A senior Whitehall official who left highly classified intelligence documents about al-Qaida and the capabilities of the Iraqi security forces on a train was fined £2,500 yesterday by Westminster magistrates court after admitting negligence.
Richard Jackson, 37, of Yateley, Hampshire, who had been seconded from the Ministry of Defence to the Cabinet Office, was charged under a section of the Official Secrets Act covering the safeguarding of information. It is the first prosecution of its kind and it had been assumed in Whitehall he would be disciplined by internal procedures rather than charged under the criminal law. The court heard he had already taken a ‘drastic’ pay cut and effectively been demoted by three grades.
The two joint intelligence committee documents were left on a London Waterloo to Surrey train on June 10.
They were found inside an orange cardboard envelope on a train by a member of the public who passed them to the BBC’s security correspondent, Frank Gardner. He subsequently reported the loss. A damage assessment carried out by the Cabinet Office found the loss had the ‘potential to damage national security and the UK’s international relationships but to date this appears negligible’, the court heard.
District judge Timothy Workman said: ‘Had there been real risks to national security a custodial sentence, possibly suspended, would have been inevitable.’ He said he had taken into account Jackson’s good character, remorse, full cooperation and guilty plea. ‘I am conscious that he has already paid a heavy penalty, a significant reduction in income and damage to his own and his family’s health,’ the judge said.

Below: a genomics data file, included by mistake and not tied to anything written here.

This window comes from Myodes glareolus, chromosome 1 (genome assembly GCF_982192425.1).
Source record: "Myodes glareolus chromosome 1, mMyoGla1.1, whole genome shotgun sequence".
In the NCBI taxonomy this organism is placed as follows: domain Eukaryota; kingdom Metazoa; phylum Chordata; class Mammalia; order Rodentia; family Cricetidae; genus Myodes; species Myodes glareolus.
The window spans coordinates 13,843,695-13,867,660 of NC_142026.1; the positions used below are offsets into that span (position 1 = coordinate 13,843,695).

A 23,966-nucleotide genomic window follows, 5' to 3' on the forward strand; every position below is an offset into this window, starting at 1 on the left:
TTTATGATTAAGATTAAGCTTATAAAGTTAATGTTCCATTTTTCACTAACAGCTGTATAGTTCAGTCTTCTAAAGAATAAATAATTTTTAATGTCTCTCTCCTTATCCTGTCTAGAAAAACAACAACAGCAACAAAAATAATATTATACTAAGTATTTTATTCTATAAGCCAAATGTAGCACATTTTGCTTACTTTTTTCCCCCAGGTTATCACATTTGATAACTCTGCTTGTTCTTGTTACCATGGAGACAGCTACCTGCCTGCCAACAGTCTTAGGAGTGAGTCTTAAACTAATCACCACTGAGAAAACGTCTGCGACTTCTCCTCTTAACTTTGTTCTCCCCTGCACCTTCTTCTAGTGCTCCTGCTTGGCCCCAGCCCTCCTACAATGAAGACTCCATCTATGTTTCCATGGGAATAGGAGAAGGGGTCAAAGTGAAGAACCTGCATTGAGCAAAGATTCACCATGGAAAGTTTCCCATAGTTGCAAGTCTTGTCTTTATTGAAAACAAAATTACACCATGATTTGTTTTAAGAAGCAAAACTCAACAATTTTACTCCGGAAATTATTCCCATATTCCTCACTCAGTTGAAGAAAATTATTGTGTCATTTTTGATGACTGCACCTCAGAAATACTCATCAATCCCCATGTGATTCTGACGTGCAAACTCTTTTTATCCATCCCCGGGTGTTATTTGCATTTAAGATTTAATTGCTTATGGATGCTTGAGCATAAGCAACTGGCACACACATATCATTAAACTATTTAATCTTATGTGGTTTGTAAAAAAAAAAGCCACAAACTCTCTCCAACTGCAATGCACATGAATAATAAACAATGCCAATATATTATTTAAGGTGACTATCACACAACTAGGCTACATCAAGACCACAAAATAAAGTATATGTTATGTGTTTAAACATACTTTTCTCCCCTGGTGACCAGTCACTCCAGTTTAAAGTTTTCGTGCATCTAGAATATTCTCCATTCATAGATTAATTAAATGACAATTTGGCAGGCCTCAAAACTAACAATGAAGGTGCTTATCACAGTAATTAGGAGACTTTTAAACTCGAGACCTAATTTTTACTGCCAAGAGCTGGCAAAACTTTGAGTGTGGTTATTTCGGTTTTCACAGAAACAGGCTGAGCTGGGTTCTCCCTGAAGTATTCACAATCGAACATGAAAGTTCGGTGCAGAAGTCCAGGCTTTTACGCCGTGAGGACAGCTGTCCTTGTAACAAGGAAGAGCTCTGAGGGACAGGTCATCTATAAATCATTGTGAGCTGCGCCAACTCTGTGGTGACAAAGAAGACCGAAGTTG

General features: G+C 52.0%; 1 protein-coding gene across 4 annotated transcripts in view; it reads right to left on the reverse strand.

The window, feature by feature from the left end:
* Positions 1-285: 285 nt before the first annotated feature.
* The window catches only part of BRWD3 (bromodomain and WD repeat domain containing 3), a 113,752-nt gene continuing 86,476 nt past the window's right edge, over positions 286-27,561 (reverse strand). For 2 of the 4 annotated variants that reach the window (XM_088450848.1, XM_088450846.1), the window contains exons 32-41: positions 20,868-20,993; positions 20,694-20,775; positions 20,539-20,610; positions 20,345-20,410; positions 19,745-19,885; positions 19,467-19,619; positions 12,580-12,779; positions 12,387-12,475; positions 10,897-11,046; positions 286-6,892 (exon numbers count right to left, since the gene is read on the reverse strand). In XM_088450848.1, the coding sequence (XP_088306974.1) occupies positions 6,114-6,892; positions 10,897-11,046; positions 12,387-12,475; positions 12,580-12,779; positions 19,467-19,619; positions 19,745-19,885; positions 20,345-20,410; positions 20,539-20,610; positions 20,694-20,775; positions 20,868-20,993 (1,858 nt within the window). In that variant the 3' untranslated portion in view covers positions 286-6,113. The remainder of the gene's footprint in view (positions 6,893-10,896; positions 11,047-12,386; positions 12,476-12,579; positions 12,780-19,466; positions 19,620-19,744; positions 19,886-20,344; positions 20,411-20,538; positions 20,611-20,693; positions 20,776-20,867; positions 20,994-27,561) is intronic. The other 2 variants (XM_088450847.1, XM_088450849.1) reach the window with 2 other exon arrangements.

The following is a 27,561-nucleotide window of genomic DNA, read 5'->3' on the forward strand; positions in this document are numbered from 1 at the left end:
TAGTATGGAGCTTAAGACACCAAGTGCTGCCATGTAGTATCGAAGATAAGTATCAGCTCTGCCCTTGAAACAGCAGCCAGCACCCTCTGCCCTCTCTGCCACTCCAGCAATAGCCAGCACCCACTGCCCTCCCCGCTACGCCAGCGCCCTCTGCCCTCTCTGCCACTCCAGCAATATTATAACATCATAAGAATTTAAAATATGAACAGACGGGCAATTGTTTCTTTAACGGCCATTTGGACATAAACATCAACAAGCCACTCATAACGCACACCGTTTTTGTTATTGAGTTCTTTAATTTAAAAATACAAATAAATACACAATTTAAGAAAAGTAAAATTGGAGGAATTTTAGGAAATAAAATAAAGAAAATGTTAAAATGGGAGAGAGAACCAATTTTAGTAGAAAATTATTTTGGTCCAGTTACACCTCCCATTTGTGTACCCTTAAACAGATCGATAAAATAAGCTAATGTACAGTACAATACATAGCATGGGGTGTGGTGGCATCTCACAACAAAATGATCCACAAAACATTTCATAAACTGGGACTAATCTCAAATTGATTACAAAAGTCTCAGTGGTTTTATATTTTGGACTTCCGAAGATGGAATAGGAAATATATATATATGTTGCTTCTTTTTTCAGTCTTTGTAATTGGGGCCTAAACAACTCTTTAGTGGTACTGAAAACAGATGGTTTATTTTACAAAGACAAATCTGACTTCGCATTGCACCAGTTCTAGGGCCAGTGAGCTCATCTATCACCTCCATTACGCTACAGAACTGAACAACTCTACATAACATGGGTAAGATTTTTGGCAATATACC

Jackson, who had a previous warning for not locking secret files in his safe, had accidentally picked up the files with some other papers as he left the office on June 9 and did not realise he had them until he was almost home, the court heard.
As he returned them to the office the next morning he put the folder on the train seat beside him, then got off at Waterloo without them. By the time he realised he had forgotten them the train was already on its way to Woking. He then spent the day frantically visiting lost property offices in the hope of recovering the files.
Neil Saunders, defending, said his client accepted his mistake but ‘there was never any risk to any lives whatsoever’. He said: ‘He was under extreme pressure at this time and it may well be partly because of his own role, the team he was leading and the work he was being asked to conduct that he has made this gross error of judgment.’
Deborah Walsh, prosecuting, said Jackson, who has been sent back to the MoD, did not report the loss of the files until the next day as his superiors were abroad. She added: ‘There’s ample evidence that Mr Jackson failed to take such care to prevent the unauthorised disclosure of the documents as somebody in his position may reasonably be expected to take.’
One of the documents was a seven-page assessment on al-Qaida. The other was described by Gardner at the time as a ‘top-secret and in some cases damning’ assessment of Iraq’s security forces.
Jackson had permission to take the documents out of the office as long as sufficient security was provided, meaning a locked box, Whitehall officials said.